How College Freshmen Can Protect Themselves Against the Onslaught of Germs

Your kid is headed to college for the first time this month, and he or she won’t have the benefit of your daily reminders to eat healthy and go to sleep at a reasonable hour. Not to mention: college dormitories can be ground zero for the common cold and flu, given the close proximity that students are living in and the tendency of teens on their own for the first time to avoid cleaning.

There are, however, some preventive measures that college students can take to avoid getting sick. Getting them to actually follow this advice is the more challenging part. But some subtle hints about missing too much class or too many parties (whichever worries them more) while they’re stuck in their rooms with signs of a cold that might get them to listen up.

Here are some tips you can suggest to your child for fighting off a cold when the immune system is under siege:

  • Wash your hands regularly, and use hand sanitizer. And be sure to disinfect gym equipment before you use it. It’s also a smart idea to periodically disinfect objects in your room or suite that lots of hands pass over, such as doorknobs, light switches and remote controls.
  • Don’t share towels, cups or utensils. And try to use your own pens. But, of course, don’t be too rigid about it. You don’t want to be the person who turns someone down when they ask to borrow a pen or pencil because you’re worried about them harboring cold germs.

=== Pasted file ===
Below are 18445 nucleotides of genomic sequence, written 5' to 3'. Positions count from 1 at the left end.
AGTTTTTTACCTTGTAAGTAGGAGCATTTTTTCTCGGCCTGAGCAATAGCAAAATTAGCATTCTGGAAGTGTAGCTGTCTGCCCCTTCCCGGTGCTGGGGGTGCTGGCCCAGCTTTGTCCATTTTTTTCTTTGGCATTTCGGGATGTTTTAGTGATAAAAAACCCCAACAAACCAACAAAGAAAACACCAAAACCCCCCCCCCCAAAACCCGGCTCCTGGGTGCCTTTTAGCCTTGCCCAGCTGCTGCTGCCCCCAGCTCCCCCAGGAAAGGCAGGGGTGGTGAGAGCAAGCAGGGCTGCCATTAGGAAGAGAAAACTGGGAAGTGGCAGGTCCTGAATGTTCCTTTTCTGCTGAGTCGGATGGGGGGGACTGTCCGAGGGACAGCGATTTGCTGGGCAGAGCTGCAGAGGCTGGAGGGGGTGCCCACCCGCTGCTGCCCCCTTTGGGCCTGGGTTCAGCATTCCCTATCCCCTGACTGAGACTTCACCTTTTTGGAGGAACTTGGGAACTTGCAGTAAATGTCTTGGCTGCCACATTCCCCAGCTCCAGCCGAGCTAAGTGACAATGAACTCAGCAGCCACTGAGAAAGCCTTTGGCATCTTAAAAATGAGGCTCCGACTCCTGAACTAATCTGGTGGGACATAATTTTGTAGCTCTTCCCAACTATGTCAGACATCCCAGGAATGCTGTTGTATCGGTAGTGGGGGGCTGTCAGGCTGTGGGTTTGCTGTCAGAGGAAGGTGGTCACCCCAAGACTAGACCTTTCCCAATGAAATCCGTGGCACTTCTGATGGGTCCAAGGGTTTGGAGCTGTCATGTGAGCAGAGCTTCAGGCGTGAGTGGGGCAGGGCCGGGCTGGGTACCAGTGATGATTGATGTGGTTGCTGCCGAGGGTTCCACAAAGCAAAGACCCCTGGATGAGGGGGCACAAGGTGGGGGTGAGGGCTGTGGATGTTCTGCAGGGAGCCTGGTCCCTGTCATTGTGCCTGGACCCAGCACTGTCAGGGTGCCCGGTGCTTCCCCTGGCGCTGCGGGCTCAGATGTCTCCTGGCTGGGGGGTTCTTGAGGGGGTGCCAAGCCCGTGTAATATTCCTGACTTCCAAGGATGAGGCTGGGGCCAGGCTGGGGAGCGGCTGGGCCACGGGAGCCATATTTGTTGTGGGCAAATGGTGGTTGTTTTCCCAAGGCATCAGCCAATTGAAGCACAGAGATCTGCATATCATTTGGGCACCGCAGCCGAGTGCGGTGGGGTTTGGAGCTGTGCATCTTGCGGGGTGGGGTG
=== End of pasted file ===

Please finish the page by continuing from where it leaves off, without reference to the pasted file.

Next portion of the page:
• Get a flu shot. Just do it. And when you feel a cold coming on, take advantage of campus health services. They can help you treat a cold more quickly, making you less infectious to other students.
  • Don’t leave your toothbrush out in a communal bathroom. Those places are breeding grounds for bacteria. Keep your toothbrush in your room.
  • Drink plenty of water. You need to offset all that coffee and beer you might be consuming. A Nalgene full of water in your satchel or backpack as you go through your day and sip from is essential to stay hydrated.
  • If you can, make yourself scarce when your roommate gets sick. Stay with a friend for a couple of nights. Or, if you live close to your parents, you can always go home. It may not be your ideal situation, but it’s preferable to sleeping in a 90-square-foot room with someone who’s sneezing and coughing all night.

If your child does get a cold, Cold-EEZE can shorten it. A sick day care package from mom and dad never goes unappreciated!

Share your care package contents with the Cold-EEZE Cold Remedy community on the Cold-EEZE Cold Remedy Facebook or Twitter pages. We want to hear from you!

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